Economic Recovery Challenged at Sun 'n Fun, and Passes the Test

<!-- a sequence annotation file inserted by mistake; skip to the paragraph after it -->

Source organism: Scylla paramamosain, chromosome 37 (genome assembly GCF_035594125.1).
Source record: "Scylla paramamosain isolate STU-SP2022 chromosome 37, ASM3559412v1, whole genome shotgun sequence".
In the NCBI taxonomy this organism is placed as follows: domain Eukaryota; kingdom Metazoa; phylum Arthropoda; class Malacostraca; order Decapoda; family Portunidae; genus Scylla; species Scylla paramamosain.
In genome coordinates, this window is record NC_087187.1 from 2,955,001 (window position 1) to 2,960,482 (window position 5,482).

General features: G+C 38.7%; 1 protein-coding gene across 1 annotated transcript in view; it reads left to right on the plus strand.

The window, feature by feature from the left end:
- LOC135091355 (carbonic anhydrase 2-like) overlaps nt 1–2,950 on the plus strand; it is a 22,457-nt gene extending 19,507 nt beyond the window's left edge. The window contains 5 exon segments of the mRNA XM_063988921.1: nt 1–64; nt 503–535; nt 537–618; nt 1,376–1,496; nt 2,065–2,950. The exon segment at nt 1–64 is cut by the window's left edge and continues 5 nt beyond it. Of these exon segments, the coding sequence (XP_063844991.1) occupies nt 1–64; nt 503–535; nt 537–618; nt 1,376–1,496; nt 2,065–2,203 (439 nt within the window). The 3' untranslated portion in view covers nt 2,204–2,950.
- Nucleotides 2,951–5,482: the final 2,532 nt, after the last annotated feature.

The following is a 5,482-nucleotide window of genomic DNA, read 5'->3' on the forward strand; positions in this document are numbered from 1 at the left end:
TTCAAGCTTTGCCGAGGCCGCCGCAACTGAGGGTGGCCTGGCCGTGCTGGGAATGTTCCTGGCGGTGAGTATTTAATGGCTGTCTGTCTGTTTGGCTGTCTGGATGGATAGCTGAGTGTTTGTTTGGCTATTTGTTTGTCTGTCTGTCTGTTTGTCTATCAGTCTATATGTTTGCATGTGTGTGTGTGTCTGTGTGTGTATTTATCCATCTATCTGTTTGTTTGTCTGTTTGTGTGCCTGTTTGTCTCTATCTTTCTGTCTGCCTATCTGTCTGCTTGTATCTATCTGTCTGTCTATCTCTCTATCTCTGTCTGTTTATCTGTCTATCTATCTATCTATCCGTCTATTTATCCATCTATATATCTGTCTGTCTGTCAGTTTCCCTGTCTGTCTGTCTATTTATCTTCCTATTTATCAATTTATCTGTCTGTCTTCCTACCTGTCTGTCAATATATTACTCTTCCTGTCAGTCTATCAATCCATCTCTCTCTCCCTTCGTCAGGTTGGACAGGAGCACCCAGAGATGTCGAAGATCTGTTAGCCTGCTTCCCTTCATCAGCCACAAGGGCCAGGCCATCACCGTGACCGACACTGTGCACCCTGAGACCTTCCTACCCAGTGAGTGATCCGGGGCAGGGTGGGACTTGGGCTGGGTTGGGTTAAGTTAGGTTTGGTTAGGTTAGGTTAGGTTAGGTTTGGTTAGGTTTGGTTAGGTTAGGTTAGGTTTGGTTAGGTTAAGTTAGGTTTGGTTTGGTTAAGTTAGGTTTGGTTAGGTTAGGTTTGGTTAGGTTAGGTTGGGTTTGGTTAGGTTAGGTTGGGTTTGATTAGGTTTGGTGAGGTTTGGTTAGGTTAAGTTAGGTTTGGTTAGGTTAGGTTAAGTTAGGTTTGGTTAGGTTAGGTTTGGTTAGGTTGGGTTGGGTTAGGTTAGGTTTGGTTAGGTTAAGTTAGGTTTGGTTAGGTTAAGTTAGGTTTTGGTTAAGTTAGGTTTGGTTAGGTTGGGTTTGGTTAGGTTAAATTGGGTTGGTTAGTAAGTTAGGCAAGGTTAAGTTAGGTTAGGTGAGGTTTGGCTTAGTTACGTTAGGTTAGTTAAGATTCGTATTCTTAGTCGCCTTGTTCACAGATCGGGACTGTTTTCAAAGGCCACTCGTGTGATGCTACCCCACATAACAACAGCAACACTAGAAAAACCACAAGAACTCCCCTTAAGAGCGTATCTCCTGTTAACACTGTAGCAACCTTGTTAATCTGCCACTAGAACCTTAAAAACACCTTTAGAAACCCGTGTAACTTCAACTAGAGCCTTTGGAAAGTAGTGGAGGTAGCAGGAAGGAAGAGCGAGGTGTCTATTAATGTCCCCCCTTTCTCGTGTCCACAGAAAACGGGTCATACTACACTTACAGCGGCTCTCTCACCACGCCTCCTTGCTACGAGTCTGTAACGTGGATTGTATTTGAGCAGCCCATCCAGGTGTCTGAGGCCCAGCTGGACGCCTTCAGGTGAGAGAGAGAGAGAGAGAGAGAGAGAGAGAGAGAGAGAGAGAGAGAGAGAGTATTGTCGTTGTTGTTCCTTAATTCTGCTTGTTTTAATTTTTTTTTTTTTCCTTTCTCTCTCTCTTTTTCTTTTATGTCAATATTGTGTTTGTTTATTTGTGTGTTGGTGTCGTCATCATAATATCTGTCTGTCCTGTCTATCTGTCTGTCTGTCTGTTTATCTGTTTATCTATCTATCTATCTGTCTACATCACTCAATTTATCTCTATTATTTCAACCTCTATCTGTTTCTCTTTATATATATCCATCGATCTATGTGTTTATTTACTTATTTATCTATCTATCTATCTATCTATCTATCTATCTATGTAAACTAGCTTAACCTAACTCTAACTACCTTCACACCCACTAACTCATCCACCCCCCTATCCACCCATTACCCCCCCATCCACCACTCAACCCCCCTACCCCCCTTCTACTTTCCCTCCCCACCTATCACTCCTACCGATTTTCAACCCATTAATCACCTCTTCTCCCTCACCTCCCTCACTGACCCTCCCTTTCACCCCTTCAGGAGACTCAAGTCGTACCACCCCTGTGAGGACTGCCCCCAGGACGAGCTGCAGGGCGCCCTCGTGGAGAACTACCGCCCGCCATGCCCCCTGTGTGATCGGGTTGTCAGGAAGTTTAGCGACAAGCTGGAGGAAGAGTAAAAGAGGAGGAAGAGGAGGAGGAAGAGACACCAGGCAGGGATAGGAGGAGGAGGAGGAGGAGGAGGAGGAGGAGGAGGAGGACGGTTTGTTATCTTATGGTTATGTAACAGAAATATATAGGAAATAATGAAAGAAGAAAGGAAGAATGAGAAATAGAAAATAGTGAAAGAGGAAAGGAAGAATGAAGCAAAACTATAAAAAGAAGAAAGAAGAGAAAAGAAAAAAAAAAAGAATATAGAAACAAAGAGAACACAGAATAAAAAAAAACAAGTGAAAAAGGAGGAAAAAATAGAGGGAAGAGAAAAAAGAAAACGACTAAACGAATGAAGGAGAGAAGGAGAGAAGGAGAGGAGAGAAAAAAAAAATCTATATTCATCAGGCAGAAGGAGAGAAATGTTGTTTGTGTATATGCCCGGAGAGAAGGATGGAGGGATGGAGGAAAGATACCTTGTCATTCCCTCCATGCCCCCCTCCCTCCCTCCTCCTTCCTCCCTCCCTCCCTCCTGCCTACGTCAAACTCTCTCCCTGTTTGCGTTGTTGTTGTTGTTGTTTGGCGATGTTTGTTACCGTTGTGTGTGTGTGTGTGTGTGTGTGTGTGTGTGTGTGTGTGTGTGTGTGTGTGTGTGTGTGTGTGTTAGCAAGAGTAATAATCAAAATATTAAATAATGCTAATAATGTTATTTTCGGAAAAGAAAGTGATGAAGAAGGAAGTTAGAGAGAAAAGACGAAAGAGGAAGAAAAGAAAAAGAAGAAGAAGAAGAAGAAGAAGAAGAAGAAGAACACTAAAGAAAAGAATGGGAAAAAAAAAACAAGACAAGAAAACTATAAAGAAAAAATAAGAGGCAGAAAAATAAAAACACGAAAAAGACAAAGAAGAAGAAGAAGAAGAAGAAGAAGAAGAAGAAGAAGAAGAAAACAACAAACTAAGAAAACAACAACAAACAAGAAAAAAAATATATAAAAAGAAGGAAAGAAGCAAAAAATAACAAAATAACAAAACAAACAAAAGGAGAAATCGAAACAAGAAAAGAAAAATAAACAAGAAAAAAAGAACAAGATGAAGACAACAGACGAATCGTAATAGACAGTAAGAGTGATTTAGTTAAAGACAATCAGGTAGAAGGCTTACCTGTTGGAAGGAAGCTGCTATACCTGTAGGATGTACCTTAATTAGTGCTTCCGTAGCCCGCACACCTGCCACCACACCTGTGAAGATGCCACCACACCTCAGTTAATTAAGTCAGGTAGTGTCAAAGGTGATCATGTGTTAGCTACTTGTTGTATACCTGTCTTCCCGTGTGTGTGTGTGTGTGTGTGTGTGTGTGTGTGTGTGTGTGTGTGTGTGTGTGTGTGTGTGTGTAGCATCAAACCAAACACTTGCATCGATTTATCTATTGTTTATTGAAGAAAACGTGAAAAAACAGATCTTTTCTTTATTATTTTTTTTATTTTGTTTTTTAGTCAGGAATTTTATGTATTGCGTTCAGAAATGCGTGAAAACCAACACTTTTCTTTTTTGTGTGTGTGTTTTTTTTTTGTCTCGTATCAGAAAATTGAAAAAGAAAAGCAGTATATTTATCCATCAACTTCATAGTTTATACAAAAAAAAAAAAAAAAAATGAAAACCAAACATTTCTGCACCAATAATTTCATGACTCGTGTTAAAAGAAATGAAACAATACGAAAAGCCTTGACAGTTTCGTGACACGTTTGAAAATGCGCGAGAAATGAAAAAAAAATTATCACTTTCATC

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The general aviation world was anxiously watching this year's kickoff event. The annual Sun 'n Fun fly-in opened last week and the results are mostly good for airplane aficionados. With the economy fighting its way back to its feet, and general aviation in the crosshairs of public opinion, we were holding our collective breath. Though no official attendance figures have been released as yet, observers reported light foot traffic early in the show (attributed to bad weather early), with steady increases during the week. Preliminary reports from Sun 'n Fun President John Burton indicate that revenues were down a nominal 10 percent, thanks, in large part, to new parking fees. In view of their worst fears, Sun 'n Fun exhibitors collectively responded very positively-perhaps in a mixture of genuine enthusiasm and relief that their fears were unrealized. Cessna's Southeast sales rep called it "…the best Sun 'n Fun show I have ever experienced," saying he sold three aircraft. Piper reported multiple Meridian sales, including one to a walk-up customer. Embraer representatives said they met with several position holders for their Phenom 100 and 300-and several new prospects. Cirrus also indicated it was pleased with the show, and the word was that sales for April were up substantially. Other airframers and component manufacturers also spoke positively, including Aspen, Aviat, Daher-Socata, Diamond, Garmin, Hawker Beechcraft, Pilatus and Remos. If the uptick trend continues, glass-half-full analysts say, it could be that general aviation has seen the worst and is on the path to recovery.